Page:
What were the production joys/challenges of creating the future world?
It was really exciting in the production meetings about how we're going to establish the future. That was one of the really fun things to do this season; we got to design an entire new world. We had a lot of conversations about what that was going to look like—both in terms of production designs and how we were going to shoot it. We wanted to make sure it felt like a different world than the one we live in. It was lit a little differently. It was always meant to be a recognizable world; it wasn't 100 years in the future. So there are the familiar iconic places in Washington [D.C.], but they're all slightly tweaked. There's something wrong with each other.
We talked a lot with makeup and hair about how we were going to age Jenny and age Crane. With Crane, we had seen earlier, so those conversations started way back then. With Jenny, we talked to Lyndie and said, "We're going to have to age you up a bit." And she was really excited about it. Lyndie was really excited about doing her death scene, which was a little weird, but she was really into doing it! [Aging her] was about playing with her hair, playing with her makeup. Making her a Jenny Mills who has been through quite a bit; she has some scars. Both she and Tom changed their voices a little bit so they'd seem like older people.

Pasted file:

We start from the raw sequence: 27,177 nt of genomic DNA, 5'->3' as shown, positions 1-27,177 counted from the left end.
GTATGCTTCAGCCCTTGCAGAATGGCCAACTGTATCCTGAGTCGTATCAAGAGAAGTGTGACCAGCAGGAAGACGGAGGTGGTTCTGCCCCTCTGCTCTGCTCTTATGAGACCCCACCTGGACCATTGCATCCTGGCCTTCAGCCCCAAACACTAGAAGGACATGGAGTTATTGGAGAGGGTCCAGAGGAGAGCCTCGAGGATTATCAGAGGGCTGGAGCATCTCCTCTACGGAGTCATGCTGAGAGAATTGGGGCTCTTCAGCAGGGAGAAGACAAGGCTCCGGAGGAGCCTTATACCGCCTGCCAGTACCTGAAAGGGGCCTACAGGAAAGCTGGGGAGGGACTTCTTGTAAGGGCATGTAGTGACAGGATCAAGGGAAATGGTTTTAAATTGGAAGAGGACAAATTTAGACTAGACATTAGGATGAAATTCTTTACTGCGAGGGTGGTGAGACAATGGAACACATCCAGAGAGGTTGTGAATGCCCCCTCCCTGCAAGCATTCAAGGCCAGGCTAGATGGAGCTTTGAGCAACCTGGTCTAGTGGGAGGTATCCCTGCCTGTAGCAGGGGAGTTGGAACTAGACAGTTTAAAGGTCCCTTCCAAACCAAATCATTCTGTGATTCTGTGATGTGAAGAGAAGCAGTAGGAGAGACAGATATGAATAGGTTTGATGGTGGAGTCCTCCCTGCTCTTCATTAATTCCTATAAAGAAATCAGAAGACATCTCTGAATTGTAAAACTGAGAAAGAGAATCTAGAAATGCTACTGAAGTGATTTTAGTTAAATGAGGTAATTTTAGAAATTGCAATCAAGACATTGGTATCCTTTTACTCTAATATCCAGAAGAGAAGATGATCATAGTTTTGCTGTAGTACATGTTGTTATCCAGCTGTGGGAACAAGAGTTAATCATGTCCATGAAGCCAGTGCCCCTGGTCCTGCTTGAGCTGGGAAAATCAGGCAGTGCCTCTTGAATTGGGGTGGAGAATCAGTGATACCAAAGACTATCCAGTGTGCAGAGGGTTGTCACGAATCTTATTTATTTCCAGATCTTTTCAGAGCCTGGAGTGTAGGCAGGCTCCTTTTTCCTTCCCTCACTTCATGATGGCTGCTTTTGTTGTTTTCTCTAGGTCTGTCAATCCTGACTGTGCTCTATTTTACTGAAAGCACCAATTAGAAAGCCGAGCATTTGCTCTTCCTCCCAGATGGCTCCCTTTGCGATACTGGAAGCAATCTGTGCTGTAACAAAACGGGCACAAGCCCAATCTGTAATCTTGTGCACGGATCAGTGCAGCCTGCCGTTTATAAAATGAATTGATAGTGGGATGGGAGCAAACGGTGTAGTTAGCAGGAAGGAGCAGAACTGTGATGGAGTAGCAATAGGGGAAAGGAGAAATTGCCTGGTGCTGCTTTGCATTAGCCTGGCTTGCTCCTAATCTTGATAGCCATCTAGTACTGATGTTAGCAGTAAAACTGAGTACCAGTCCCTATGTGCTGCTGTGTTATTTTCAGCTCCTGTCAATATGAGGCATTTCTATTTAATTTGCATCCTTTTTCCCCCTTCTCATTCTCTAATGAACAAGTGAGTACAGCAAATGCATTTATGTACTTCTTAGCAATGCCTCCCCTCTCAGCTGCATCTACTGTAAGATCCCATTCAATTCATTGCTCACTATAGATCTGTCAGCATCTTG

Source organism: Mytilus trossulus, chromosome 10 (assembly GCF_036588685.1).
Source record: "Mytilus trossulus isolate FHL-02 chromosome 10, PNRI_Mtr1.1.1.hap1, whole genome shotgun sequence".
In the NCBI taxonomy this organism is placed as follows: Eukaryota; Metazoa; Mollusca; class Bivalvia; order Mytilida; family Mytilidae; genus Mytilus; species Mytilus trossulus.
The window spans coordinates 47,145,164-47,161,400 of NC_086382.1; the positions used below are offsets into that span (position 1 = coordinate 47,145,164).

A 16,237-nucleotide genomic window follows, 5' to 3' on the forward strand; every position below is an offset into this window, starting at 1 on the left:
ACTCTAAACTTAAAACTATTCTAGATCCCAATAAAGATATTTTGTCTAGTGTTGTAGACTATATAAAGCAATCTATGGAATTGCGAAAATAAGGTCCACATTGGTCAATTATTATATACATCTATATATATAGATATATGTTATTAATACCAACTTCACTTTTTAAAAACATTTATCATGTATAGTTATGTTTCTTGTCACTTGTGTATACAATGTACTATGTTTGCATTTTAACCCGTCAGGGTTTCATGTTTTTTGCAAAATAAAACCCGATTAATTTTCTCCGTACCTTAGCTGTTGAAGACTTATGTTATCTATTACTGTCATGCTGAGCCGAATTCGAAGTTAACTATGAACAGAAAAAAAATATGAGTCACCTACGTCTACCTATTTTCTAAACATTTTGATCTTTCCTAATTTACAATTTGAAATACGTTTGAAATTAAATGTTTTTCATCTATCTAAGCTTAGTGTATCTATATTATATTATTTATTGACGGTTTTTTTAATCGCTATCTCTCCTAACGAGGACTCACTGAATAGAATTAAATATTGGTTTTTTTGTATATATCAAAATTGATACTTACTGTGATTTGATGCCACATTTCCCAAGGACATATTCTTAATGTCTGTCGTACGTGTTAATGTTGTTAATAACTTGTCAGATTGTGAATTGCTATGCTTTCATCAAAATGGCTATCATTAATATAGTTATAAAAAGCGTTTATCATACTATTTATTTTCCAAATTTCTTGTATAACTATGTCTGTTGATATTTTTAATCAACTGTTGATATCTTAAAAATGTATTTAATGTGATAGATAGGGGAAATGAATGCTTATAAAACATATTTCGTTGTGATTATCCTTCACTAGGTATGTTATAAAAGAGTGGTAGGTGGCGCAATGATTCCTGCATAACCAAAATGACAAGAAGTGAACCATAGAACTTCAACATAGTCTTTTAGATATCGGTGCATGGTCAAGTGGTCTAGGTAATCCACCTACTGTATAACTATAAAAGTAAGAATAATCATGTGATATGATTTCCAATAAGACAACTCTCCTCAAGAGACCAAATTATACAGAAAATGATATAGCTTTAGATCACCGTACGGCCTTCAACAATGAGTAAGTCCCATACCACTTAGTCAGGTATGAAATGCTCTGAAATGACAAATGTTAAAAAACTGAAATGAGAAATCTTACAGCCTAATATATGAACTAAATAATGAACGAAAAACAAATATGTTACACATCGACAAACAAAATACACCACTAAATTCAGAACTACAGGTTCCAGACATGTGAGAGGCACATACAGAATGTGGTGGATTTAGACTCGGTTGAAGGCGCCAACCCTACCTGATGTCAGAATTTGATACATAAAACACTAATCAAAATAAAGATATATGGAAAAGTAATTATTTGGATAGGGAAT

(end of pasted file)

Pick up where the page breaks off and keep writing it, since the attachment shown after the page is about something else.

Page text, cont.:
A lot went into crafting this vision of the future. That sequence in the beginning when they battle the Horsemen, we ended up scouting Atlanta and went to a lot of different places. At one point we went to a place that was really futuristic; that didn't quite feel right for what we wanted to do. Keeping in the spirit of Sleepy Hollow, we wanted for it to feel historic as well. One of the last places we looked was an old military base, which is currently being transformed into Tyler Perry studios. It had that feel of being classic, old, familiar, but also something you might see in the future as well. It worked out really well for us.